Mount Lassen – California’s Active Volcano

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Shav LaVigne

Mount Lassen

California’s Active Volcano

With all of the press coverage of the destruction and consternation caused by Hawaii’s Kilauea volcano, it is interesting and important to know that California has its own active volcano. Mount Lassen is the centerpiece of Lassen Volcanic National Park in Shasta County.

Fortunately, over the years, many photographs and postcards have been made showing this volcano and its activity within the state, but most people do not realize the potential eruption that can, and will, visit California eventually!

Mount Lassen is the southernmost active volcano in the Cascade Volcanic Arc that stretches from southwestern British Columbia, Canada to Shasta County, California. The mountain is 10,457 feet high making it the 13th highest point in California.

Although Mount Lassen is a national park of great interest and beauty, there are several better-known volcanoes to its north. These mountains include Shasta, Hood, Saint Helens, and Rainier.

In California, Mount Shasta and Mount Lassen always pose the potential to erupt at any time. The good news is that both mountains are in relatively rural areas like Mount St. Helens is in Washington state. Although there was great destruction when St. Helens erupted, there were very few victims and loss of life. Mount Hood in Oregon or Mount Rainier in Washington are closer to heavily populated areas. An eruption in either of these two places would be truly catastrophic.

Mount Lassen was named for a Danish blacksmith, Peter Lassen. It was he who guided immigrants past the Sierra peaks into the Sacramento Valley during the 1830s.

President Theodore Roosevelt established Lassen Peak National Monument in 1907. Although native populations claimed that Lassen Peak was “full of fire and water” and would erupt again, the establishment of the national monument was based on the belief that Mount Lassen was now extinct and that the area could be used to study volcanic phenomena.

On May 30, 1914, despite a lack of precursor earthquakes, Mount Lassen became volcanically active after some 27,000 years of dormancy. First came a steam explosion that carved out a small crater within a deep lake on the volcano’s summit, and then with the eruption came a change in the mountain’s status when it, and the surrounding area, became Lassen Volcanic National Park.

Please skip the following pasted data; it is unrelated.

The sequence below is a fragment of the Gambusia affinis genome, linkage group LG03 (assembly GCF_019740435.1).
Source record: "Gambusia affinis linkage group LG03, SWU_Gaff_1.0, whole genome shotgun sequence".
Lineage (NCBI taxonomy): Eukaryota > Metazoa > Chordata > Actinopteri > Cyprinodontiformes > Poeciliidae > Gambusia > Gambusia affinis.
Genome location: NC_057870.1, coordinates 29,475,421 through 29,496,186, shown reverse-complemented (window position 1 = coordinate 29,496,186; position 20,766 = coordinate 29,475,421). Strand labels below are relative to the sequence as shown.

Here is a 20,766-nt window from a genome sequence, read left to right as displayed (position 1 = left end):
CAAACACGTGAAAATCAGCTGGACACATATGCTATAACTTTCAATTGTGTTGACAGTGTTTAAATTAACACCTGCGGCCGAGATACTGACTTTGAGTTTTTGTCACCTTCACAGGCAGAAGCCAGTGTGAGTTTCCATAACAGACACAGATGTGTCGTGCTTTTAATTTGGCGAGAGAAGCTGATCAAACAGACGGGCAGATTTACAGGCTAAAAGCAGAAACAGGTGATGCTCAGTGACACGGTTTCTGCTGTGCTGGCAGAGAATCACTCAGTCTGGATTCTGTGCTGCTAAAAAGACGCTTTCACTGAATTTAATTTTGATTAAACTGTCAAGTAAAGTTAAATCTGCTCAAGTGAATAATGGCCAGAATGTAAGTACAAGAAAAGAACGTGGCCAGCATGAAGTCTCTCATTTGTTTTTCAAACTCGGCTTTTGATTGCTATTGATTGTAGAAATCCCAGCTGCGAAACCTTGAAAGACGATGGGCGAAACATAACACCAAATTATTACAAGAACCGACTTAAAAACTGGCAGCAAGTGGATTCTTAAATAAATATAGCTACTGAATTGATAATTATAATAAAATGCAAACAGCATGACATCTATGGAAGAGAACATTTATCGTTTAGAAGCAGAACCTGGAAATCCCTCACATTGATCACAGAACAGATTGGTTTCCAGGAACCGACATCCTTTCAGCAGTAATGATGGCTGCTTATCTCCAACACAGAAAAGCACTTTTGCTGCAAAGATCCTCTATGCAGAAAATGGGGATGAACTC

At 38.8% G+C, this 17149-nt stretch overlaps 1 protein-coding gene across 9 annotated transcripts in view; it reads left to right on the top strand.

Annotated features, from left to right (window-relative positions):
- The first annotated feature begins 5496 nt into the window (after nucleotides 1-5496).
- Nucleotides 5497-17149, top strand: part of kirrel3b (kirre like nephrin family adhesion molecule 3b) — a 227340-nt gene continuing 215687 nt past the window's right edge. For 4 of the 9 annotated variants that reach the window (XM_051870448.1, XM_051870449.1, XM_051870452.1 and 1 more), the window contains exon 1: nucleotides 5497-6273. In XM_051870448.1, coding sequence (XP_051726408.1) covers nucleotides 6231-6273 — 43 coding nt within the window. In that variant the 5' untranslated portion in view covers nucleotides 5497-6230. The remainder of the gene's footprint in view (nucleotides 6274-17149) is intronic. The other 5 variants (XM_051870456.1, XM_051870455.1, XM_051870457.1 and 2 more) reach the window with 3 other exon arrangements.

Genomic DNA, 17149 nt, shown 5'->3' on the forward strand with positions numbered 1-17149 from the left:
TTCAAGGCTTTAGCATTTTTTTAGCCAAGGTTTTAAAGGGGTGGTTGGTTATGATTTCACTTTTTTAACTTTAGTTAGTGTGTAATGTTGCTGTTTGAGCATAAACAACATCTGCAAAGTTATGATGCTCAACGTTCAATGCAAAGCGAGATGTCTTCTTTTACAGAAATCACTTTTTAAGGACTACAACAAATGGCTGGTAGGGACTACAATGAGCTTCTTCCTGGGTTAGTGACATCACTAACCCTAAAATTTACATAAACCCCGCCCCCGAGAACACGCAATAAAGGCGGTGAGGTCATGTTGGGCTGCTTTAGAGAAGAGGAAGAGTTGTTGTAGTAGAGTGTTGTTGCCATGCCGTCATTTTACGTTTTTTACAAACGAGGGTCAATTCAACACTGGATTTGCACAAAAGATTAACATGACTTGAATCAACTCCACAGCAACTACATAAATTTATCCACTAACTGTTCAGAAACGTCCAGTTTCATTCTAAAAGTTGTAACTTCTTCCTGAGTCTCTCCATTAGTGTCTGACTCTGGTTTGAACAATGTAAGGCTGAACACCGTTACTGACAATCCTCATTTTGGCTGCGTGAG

Over a period of eleven months in 1914, the volcano’s crater grew in diameter by more than 180 feet and reaching a length of about 1,000 feet.

On May 14, 1915, Lassen erupted sending lava blocks which extended as far as Manton, California, twenty miles west of the mountain. By the next day, the crater was filled by a large lava dome.

On May 19, 1915, a large eruption destroyed the recently formed lava dome. Although no new lava erupted, part of the destroyed dome fell on the upper flanks of the mountain that was at the time covered by thirty feet of snow. The heat of the volcanic rock hitting the snow caused an instant melting forming a lahar. A lahar is a volcanically induced mud slide consisting of water and other debris that may be present including soil, rocks, trees, and other vegetation.

The half mile wide lahar coursed down the side of the volcano traveling four miles before reaching Hat Creek. After being deflected to the northeast at Emigrant Pass, it extended another seven miles down Lost Creek. By May 20, 1915, the lower Hat Creek valley was flooded with muddy water that caused property damage but fortunately no lives were lost.

On May 22, 1915 at about 4:00 p.m. Mount Lassen produced a violent eruption that ejected rock and pumice forming a much larger and deeper crater at its summit. Within thirty minutes, volcanic ash and gas formed a column that reached altitudes of over 30,000 feet. As large of an eruption as this was, it was dwarfed by the 1980 eruption of Mount St. Helens in Washington.

After 1915, steam explosions continued for several more years. In total there were nearly four hundred eruptions between 1914 and 1921.

The information learned from Mount Lassen and Mount St. Helens during their eruptions, and afterward, has been invaluable to volcanologists.

Unlike eruptions at Mount Baker, Mount Rainier, Mount St. Helens, and Mount Hood in the 19th century, Mount Lassen and St. Helens are within easy reach of scientists with the proper and most modern tools and understanding to truly study the effects of a volcano.

While Kilauea continues to erupt in Hawaii, the volcanoes of the Cascade Volcanic Arc are very different in nature. Studying them is equally important and interesting.

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[From the Editor’s Desk: The newspaper clipping below appeared in the Oroville Daily Register on Saturday morning May 22, 1915.

Even in 1915, would it occur to anyone in Washington, DC, that the citizens of Northern California already knew that Mount Lassen was a real volcano?]

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It’s interesting that the “22, 1915” in the Myers & Loomis postcard’s description of the eruption is set in larger type than the words of the text.

Vey interesting, and I learned lots of new things about volcanos today!

“Dormant for 27,000 years….” Well, I’ve been dormant for about 35 years or so, maybe I too can spring to life! The cloud formation is so similar to that of nuclear explosions, I imagine it has to do with physics and the sudden release of energy.

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